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Under a Painted Sky
A lot or a little?
The parents' guide to what's in this book.
What parents need to know
Parents need to know that Under a Painted Sky is a racially diverse Western set along the Oregon Trail in 1849 that features strong nonsterotypical characters of Chinese, African, and Mexican descent. Two girls -- one accused of murder and the other a runaway slave -- disguise themselves as boys and join up with three young cowboys heading West to California. There's some violence, none of it gratuitous, and occasional racial slurs ("Chinkies" and "blackies"). As the friendship between the "boys" and two of the cowboys deepens, there's some deftly handled romantic tension. Serious lessons in the social history of the time are skillfully blended into a lively, suspenseful, and fast-moving story.
- Parents say
- Kids say
What's the story?
Samantha and Annamae are girls on the run in UNDER A PAINTED SKY. Samantha has killed a man, and Annamae is willing to risk everything to escape life as a slave. Knowing they will be easily recognized -- Samantha is Chinese-American and Annamae African-American -- they decide to disguise themselves as teen boys named Sammy and Andy, flee Missouri, and travel West. Sammy hopes to catch up with a friend of her father who's already heading to California, and Andy is searching for her brother, who may belong to a notorious outlaw gang. A chance meeting with three young cowboys offers them both friendship and protection against the very real perils of the Oregon Trail. But both girls have a bounty on their heads and are in constant danger of their real identities being revealed.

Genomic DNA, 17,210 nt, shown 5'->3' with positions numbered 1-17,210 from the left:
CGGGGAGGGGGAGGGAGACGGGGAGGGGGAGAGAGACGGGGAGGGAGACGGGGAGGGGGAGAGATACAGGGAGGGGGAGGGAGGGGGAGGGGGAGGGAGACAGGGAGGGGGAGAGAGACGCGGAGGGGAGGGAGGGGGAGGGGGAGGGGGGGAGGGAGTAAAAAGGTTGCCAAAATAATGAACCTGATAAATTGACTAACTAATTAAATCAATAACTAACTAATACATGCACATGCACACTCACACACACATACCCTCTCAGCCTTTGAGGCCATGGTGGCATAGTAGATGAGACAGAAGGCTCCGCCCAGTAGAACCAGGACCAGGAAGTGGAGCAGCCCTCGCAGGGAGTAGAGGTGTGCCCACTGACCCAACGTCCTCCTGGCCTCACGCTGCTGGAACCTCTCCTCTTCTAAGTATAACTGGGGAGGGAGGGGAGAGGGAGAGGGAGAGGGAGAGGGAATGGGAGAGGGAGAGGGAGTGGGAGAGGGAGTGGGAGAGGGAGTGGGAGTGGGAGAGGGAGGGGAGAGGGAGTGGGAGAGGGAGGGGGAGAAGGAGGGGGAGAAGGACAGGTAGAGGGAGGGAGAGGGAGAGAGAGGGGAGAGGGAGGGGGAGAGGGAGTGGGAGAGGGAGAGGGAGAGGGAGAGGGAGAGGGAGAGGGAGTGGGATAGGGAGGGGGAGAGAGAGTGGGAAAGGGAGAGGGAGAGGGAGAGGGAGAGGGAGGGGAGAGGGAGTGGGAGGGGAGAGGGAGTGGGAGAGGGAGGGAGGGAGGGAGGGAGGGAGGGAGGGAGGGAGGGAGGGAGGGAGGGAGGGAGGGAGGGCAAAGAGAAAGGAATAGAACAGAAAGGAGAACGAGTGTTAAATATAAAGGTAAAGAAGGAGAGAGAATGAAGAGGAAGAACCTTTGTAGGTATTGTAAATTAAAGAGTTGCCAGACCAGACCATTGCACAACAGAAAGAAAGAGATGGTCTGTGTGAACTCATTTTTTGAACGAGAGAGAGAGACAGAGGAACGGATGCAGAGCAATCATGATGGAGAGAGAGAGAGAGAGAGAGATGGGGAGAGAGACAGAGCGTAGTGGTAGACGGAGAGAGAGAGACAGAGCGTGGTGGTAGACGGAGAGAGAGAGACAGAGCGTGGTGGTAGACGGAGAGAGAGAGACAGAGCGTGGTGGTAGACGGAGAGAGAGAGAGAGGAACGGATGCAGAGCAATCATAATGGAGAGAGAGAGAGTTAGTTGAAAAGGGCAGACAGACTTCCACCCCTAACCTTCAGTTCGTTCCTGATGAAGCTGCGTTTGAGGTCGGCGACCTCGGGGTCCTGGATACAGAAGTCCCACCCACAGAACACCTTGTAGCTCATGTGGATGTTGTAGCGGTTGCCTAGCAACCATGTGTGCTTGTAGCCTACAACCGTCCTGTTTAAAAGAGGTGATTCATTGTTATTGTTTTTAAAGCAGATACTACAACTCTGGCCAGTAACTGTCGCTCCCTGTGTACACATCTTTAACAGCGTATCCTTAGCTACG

Is it any good?
Beautifully written and immensely readable, Stacey Lee's first novel puts an unexpected and richly detailed spin on Western fiction standards -- horses, cowboys, wagon trains, pioneers, outlaws. It deftly blends them with serious social issues like slavery, discrimination, and gender bias. Sammy and Andy, who could easily have become characters out of a cliché "switched identities" movie, are instead fresh and believable as wannabe cowboys. Lee's multicultural cast of characters lends authenticity (so often lacking) to a story about settling the West.
Talk to your kids about ...
Families can talk about friendship among teens who come from different ethnic backgrounds. How easy -- or likely -- is it for kids in your school or neighborhood to have friends of a different ethnicity?
What's your favorite movie or TV show about the American West? Were you surprised there were no gunfights or wagon trains being attacked by Indians in Under a Painted Sky? Did the book give you a different perspective on what life was like along the Oregon Trail?
Do you agree with the author when she writes that "maybe what matters is not so much the path as who walks beside you"?
Themes & Topics
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